By The Tribune-Review
Published: Saturday, Feb. 9, 2013, 9:00 p.m.
Your federal government keeps buying lots — and lots — of gun ammunition. It previously said the purchases were part of the normal restocking process for government law-enforcement stuff. Now there's word that it's bought another 21.6 million rounds. And as Paul Watson, writing at Infowars.com, ciphers it, and calculating how many rounds have been used in recent U.S. wars, the Department of Homeland Security (DHS) “has now acquired enough bullets to wage 30 years of war.” And the feds really wonder why God-fearing and liberty-loving Americans have been buying guns in record numbers? ... Your federal government, courtesy of the same ammo-hoarding folks at DHS, has produced a training video that advises office workers to confront a workplace gunman with scissors in a worst-case scenario. Which is about the stupidest thing we've ever heard. Anybody with an ounce of sense knows that office workers confronted by a workplace gunman should instead run to the breakout room refrigerator and grab any one of the number of biological weapons therein and throw it at the attacker. ... Seriously though, what do you get when you make God-fearing and liberty-loving Americans sitting ducks? Dead ducks, of course. ... By gosh, those brainiacs at the Center for Economic and Policy Research have discovered a remedy to stop “global warming” — working fewer hours and increasing vacation time. Yet another example of the sheer genius of the “progressive” mind, eh?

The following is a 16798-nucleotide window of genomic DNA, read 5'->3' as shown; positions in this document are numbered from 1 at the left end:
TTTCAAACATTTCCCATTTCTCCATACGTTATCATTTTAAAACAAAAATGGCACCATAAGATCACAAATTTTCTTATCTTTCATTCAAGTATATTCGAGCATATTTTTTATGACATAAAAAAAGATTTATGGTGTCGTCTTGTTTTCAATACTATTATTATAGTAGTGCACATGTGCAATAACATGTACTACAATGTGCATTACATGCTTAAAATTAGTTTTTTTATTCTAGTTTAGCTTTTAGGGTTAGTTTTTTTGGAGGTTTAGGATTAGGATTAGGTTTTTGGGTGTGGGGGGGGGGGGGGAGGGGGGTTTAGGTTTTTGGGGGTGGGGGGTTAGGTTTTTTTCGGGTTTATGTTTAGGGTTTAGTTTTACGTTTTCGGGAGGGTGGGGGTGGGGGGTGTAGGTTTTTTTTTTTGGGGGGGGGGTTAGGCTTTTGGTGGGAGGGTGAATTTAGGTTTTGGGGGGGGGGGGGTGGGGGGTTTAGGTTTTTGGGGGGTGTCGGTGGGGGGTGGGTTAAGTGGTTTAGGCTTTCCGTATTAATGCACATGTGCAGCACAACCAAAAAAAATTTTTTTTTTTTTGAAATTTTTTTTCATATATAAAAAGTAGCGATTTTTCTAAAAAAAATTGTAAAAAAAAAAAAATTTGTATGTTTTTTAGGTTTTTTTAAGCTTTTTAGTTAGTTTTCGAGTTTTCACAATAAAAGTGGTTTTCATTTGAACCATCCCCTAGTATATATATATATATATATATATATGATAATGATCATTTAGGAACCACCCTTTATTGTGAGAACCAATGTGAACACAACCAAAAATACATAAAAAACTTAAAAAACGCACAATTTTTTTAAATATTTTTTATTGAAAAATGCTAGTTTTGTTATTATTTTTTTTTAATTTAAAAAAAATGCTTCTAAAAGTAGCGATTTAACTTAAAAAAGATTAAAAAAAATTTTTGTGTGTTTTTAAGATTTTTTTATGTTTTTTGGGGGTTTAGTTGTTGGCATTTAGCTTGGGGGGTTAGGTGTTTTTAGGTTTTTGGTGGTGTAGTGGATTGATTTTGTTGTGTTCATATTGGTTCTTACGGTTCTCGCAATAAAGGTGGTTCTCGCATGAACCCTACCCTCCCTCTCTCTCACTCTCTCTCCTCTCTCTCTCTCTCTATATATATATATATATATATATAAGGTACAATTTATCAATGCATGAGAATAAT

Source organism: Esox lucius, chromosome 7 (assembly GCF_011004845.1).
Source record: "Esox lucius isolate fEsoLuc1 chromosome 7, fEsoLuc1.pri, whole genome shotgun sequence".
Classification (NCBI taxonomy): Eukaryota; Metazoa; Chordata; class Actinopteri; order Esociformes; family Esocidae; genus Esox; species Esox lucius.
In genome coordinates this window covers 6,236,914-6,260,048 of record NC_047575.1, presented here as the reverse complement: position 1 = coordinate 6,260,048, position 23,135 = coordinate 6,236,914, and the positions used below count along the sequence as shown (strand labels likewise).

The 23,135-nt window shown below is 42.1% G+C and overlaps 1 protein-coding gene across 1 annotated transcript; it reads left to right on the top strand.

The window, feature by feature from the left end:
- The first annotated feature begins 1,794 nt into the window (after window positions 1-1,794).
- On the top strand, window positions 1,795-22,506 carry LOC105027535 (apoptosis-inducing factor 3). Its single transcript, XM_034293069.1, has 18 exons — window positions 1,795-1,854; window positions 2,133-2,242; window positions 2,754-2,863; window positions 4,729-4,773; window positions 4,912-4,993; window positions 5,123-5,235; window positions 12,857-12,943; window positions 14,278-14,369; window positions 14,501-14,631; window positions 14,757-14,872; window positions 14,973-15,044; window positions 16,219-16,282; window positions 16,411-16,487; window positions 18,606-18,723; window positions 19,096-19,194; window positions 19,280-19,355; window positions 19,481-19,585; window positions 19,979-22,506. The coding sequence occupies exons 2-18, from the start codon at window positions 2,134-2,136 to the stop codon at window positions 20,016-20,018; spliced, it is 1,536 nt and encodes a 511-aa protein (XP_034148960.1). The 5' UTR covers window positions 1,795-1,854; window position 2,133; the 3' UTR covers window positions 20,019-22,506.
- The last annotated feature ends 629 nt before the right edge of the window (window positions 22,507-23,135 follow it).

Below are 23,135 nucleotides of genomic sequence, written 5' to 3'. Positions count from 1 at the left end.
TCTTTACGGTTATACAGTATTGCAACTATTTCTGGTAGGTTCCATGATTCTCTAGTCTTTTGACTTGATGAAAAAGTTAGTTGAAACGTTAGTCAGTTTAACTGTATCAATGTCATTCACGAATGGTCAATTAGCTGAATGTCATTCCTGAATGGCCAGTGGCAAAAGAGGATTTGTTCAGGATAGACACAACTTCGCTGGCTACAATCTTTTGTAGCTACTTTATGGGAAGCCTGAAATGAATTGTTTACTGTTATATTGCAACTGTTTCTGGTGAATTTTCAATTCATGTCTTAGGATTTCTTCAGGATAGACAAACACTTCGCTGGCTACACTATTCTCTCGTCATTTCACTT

Show commenting policy
TribLive commenting policy
You are solely responsible for your comments and by using TribLive.com you agree to our Terms of Service.
We moderate comments. Our goal is to provide substantive commentary for a general readership. By screening submissions, we provide a space where readers can share intelligent and informed commentary that enhances the quality of our news and information.
While most comments will be posted if they are on-topic and not abusive, moderating decisions are subjective. We will make them as carefully and consistently as we can. Because of the volume of reader comments, we cannot review individual moderation decisions with readers.
We value thoughtful comments representing a range of views that make their point quickly and politely. We make an effort to protect discussions from repeated comments either by the same reader or different readers.
We follow the same standards for taste as the daily newspaper. A few things we won't tolerate: personal attacks, obscenity, vulgarity, profanity (including expletives and letters followed by dashes), commercial promotion, impersonations, incoherence, proselytizing and SHOUTING. Don't include URLs to Web sites.
We do not edit comments. They are either approved or deleted. We reserve the right to edit a comment that is quoted or excerpted in an article. In this case, we may fix spelling and punctuation.
We welcome strong opinions and criticism of our work, but we don't want comments to become bogged down with discussions of our policies and we will moderate accordingly.
We appreciate it when readers and people quoted in articles or blog posts point out errors of fact or emphasis and will investigate all assertions. But these suggestions should be sent via e-mail. To avoid distracting other readers, we won't publish comments that suggest a correction. Instead, corrections will be made in a blog post or in an article.
- The market speaks: Cadillac dealers reject another electric folly
- Market perversions: Chrysler retreats
- ‘Un-American’? That’s Harry Reid, the Senate’s lowly smear artist
- The new SAT: Rigor gets a pass
- Sunday pops
- Fixing Ford City’s water leaks: Time is money
- Saturday essay: The gardeners’ etiquette
- THE BOX
- Primary Election 2014: Time for some pruning
- Corbett’s fortunes: Troubling truths
- Pittsburgh Tuesday takes